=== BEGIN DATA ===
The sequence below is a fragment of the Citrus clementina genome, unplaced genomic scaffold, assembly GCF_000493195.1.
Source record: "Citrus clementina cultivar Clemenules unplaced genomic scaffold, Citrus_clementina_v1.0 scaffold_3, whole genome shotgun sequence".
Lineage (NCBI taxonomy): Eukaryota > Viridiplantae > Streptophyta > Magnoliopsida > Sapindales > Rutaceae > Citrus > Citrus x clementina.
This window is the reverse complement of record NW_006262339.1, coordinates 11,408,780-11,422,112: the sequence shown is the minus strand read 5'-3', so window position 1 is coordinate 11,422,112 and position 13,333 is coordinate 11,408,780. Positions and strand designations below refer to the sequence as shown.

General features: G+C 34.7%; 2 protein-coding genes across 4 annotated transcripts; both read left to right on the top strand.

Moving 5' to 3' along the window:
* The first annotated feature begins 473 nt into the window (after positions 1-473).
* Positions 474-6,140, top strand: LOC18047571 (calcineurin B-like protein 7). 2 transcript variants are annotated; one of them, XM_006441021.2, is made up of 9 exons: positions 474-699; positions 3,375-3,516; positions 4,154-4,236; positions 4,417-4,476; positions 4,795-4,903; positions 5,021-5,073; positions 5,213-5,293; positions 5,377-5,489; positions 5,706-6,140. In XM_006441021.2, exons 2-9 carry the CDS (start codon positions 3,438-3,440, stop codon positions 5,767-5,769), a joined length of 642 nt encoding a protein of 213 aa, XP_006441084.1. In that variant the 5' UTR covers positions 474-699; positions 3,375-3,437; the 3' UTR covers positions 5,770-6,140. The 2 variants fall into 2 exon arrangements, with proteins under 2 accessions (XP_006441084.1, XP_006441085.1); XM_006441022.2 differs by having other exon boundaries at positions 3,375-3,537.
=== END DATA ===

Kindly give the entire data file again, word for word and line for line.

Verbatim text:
The sequence below is a fragment of the Citrus clementina genome, unplaced genomic scaffold, assembly GCF_000493195.1.
Source record: "Citrus clementina cultivar Clemenules unplaced genomic scaffold, Citrus_clementina_v1.0 scaffold_3, whole genome shotgun sequence".
Lineage (NCBI taxonomy): Eukaryota > Viridiplantae > Streptophyta > Magnoliopsida > Sapindales > Rutaceae > Citrus > Citrus x clementina.
This window is the reverse complement of record NW_006262339.1, coordinates 11,408,780-11,422,112: the sequence shown is the minus strand read 5'-3', so window position 1 is coordinate 11,422,112 and position 13,333 is coordinate 11,408,780. Positions and strand designations below refer to the sequence as shown.

General features: G+C 34.7%; 2 protein-coding genes across 4 annotated transcripts; both read left to right on the top strand.

Moving 5' to 3' along the window:
* The first annotated feature begins 473 nt into the window (after positions 1-473).
* Positions 474-6,140, top strand: LOC18047571 (calcineurin B-like protein 7). 2 transcript variants are annotated; one of them, XM_006441021.2, is made up of 9 exons: positions 474-699; positions 3,375-3,516; positions 4,154-4,236; positions 4,417-4,476; positions 4,795-4,903; positions 5,021-5,073; positions 5,213-5,293; positions 5,377-5,489; positions 5,706-6,140. In XM_006441021.2, exons 2-9 carry the CDS (start codon positions 3,438-3,440, stop codon positions 5,767-5,769), a joined length of 642 nt encoding a protein of 213 aa, XP_006441084.1. In that variant the 5' UTR covers positions 474-699; positions 3,375-3,437; the 3' UTR covers positions 5,770-6,140. The 2 variants fall into 2 exon arrangements, with proteins under 2 accessions (XP_006441084.1, XP_006441085.1); XM_006441022.2 differs by having other exon boundaries at positions 3,375-3,537.